American Public Schools Chew Up Teachers and Spit Them Out

The stats leave no doubt: there is huge dissatisfaction among teachers.  The turnover rate is very high.  We need to answer the obvious question: why don’t principals and administrators take better care of their teachers? 

The most recent MetLife Survey revealed: “Teacher Dissatisfaction At An All-Time High.”  The NEA Today website continues: “Teacher job satisfaction has plummeted to its lowest level in 25 years, from 62 percent in 2008 to 39 percent in 2012 –- a total of 23 points[.] … More than one-half of teachers report feeling under great stress several days per week, as opposed to one-third in 1985.”

Forbes.com reported: “High Teacher Turnover Rates are a Big Problem for America’s Public Schools….46% of all new teachers in the United States leave the profession within five years…Teachers cite lack of planning time, workload, and lack of influence over school policy among other reasons for their decision to leave[.]”

Edutopia sums up the situation this way: “Every year, U.S. schools hire more than 200,000 new teachers for that first day of class. By the time summer rolls around, at least 22,000 have quit.”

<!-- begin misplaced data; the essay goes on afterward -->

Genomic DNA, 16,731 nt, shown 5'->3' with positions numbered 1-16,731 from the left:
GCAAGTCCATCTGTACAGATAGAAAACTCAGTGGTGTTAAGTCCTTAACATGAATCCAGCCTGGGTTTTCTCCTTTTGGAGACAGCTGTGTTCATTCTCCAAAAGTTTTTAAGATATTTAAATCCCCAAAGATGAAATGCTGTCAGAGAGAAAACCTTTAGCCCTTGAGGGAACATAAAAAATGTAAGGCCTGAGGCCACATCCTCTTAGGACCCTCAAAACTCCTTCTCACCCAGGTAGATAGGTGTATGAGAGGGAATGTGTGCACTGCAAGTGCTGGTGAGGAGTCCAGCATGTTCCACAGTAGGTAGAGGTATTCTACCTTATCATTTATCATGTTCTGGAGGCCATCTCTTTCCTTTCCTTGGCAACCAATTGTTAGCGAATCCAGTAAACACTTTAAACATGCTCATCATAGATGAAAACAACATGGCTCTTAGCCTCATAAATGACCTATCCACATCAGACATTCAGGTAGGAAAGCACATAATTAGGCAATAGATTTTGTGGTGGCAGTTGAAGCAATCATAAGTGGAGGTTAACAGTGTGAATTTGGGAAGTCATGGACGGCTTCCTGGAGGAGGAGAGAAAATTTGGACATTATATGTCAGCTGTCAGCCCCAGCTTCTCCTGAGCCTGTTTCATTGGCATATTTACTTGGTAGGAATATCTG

Interestingly, less than 20% of teachers cite salary as their primary complaint.  About 70% say the big problem is workplace conditions.

This Edutopia story, written by a failed teacher, concludes: “Many of these reasons are just euphemisms for one of the profession's hardest realities: Teaching can exact a considerable emotional toll. I don't know of any other professionals who have to break up fistfights, as I did. ... New teachers, however naive and idealistic, often know before they enter the profession that the salaries are paltry, the class sizes large, and the supplies scant. What they don't know is how little support from parents, school administrators, and colleagues they can expect once the door is closed and the textbooks are opened.”